If one's threat model includes state actors that target that person then all regular methods are useless. The best we can do is to protect against passive attacks and that's where PGP, double ratchet schemes, Tor etc come in handy.


True enough, sadly. Still doesn't mean we shouldn't push back with the means we have in our hands. Open-source firmwares might be a VERY good first step in that direction (one of the reasons I am replacing my ASUS router with Mikrotik; another being that ASUS routers are laggy pieces of crap, even those that cost north of $200).

Also, we all know about Intel ME, right? It's baffling how most people using PCs have hardware-level backdoor and the world hasn't lost its shit. It's a very sad epoch we live in. :(

A solution right now is to simply not get on the state adversaries' bad side, maybe. And utilize the blockchain for anonymity, I guess.


Here's another solution, from the late Pieter Hintjens: https://www.indiegogo.com/projects/edgenet#/


> The only conclusion I can make from this article is to avoid services hosted in the USA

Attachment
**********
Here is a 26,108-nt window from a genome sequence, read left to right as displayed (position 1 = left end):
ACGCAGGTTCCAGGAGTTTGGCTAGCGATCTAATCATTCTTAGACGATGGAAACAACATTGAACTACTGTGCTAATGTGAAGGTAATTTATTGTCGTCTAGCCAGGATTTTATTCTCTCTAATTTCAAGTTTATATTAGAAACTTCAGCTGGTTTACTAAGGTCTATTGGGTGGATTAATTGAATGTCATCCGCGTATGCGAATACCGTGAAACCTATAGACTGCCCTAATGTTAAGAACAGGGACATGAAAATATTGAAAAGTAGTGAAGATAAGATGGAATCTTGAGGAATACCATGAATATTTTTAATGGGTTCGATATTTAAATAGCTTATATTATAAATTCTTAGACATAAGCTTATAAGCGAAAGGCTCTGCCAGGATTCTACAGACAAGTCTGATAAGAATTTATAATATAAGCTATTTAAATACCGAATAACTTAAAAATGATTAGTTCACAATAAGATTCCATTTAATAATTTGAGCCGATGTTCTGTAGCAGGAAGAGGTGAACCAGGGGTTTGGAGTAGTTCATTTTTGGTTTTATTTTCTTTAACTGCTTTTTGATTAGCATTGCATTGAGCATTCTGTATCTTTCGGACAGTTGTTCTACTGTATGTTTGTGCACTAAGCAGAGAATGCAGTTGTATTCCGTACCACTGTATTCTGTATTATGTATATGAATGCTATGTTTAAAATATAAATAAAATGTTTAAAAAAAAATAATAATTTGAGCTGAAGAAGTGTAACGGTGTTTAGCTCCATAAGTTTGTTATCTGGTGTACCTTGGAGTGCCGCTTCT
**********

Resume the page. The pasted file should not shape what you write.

The thing is, there are absolutely no guarantees it's any better in other countries : the fact that NSA activities were revealed doesn't mean other countries don't do as bad.

It's probably still a good idea to segments services across countries, though, so that it's not a single country who have access to all data.

I was thinking something else, lately (and it was really weird to me, since I'm a webdev): why do we need webapps for everything? Maybe we wouldn't have so many problems if we weren't centralizing so much data. There are probably many apps for which native apps and p2p would do.


I have asked myself the same. I see two-fold answer: